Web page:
Photo gallery: Sad scenes show the end of an era for the region’s railway network

Great Yarmouth's Beach Station presents a trackless and desolate scene.
 The station was a terminus of the Great Yarmouth and Stalham Light Railway on Nelson Road. The railway was coastline and included stops at Caister-On-Sea, Ormesby, Hemsby, Martham, Potter Heigham, Catfield, Stalham and North Walsham. 
The area was turned into a coach station/ park in 1962.
 
Dated  11 June 1959 Great Yarmouth's Beach Station presents a trackless and desolate scene. The station was a terminus of the Great Yarmouth and Stalham Light Railway on Nelson Road. The railway was coastline and included stops at Caister-On-Sea, Ormesby, Hemsby, Martham, Potter Heigham, Catfield, Stalham and North Walsham. The area was turned into a coach station/ park in 1962. Dated 11 June 1959

Sunday, July 20, 2014
2:13 PM

The network of familiar and cherished railway stations that crossed our Eastern Counties was fatally disrupted in the late 1950s and early 60s by the progressive closure of many branch lines and stations. EDP photographers have captured the pathos of closed waiting rooms, torn-up track and ticketless booking offices - and also, in some cases, the chance of renewed life for some station buildings which were being converted into homes.

To send a link to this page to a friend, you must be logged in.

• If you recognise anyone in the pictures or would like to tell us more about them you can email rosemary.dixon@archant.co.uk

• To get a copy of one of our old photographs, visit www.edp24.co.uk/buyaphoto or telephone Diane Townsend Mon-Fri on 01603 772449. The photos will be available on the website from Monday afternoon.

3 comments

  • Just goes to show the devastation that short sighted ,inept politicians can cause. What a different Norfolk there would be today if all these wonderful stations were still active. Have politicians ever got anything right ?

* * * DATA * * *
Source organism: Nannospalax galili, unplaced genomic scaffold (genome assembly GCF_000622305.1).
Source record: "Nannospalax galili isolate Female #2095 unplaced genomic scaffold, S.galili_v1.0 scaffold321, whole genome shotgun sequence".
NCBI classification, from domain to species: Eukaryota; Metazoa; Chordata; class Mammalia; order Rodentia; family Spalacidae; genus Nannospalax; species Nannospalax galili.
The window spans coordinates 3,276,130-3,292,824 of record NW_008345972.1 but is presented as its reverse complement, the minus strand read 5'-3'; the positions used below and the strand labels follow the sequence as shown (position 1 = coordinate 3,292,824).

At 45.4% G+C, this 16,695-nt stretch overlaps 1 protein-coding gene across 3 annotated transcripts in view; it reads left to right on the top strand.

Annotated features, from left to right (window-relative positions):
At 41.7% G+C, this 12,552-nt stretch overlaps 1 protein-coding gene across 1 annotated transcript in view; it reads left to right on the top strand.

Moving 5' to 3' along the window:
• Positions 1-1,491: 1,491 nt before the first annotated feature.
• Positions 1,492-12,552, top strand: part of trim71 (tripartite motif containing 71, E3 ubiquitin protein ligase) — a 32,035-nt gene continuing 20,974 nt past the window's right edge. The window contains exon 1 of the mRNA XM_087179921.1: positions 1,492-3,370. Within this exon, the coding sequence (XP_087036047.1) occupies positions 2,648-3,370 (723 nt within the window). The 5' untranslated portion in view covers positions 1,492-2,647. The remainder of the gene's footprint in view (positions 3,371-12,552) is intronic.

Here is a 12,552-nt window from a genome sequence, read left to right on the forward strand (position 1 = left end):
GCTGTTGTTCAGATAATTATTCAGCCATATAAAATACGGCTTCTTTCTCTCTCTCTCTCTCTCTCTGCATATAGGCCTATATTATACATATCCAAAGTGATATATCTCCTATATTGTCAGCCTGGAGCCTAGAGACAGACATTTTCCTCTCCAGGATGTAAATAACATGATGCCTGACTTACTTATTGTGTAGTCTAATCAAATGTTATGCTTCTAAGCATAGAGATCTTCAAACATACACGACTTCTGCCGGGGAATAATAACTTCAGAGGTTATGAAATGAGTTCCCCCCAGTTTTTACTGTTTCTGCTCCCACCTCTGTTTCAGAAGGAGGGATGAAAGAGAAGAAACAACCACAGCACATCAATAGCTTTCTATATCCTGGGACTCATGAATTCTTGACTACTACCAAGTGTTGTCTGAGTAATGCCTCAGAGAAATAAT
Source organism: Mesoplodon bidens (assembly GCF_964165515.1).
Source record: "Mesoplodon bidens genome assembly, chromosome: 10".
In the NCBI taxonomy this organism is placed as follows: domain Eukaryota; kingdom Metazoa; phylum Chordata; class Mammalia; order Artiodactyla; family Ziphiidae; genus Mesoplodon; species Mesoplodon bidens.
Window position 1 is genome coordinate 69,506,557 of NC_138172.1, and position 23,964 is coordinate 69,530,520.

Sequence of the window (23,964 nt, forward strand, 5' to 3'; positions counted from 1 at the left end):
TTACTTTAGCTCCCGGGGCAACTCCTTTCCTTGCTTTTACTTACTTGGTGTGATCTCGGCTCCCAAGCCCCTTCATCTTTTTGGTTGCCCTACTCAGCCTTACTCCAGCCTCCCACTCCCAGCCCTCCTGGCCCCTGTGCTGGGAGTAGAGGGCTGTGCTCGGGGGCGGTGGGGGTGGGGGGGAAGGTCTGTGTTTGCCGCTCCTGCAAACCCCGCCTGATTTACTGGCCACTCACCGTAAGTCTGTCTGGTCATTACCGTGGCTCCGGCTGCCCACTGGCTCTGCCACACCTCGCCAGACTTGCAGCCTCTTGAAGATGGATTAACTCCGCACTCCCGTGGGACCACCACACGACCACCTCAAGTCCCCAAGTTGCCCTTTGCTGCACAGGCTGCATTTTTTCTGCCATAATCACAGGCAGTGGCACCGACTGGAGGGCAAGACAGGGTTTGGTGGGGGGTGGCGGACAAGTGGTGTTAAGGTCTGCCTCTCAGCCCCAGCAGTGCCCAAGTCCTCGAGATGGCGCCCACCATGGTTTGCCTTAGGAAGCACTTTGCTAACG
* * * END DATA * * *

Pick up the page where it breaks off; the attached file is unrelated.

Add your comment | Report this comment

    norman hall

    Thursday, July 24, 2014

  • In many locations such as Hopton between Lowestoft and Yarmouth, residental accomodation has been built close to where railway once was. The increase in the population of locations such as Hopton, where the tracks were soon removed following closure, means that the need for a railway is greater now than ever. As for Yarmouth, the town has never recovered following the closure of two of the town's railway stations, one of which had a direct link to London.

    Add your comment | Report this comment

    Port Watcher

    Tuesday, July 22, 2014

  • The closing of the M and G N was one of the worst mistakes any politician could have made, at least the line could have been preserved,but was pulled up with almost indecent haste! The Victorians left us with a safe,efficient way of moving people and goods around, and we are now left with inadequate roads,and a rail system that is a shadow of its former self!

    Add your comment | Report this comment

    Harry Rabinowitz

    Monday, July 21, 2014

The views expressed in the above comments do not necessarily reflect the views of this site



loading...

ADVERTISEMENT

ADVERTISEMENT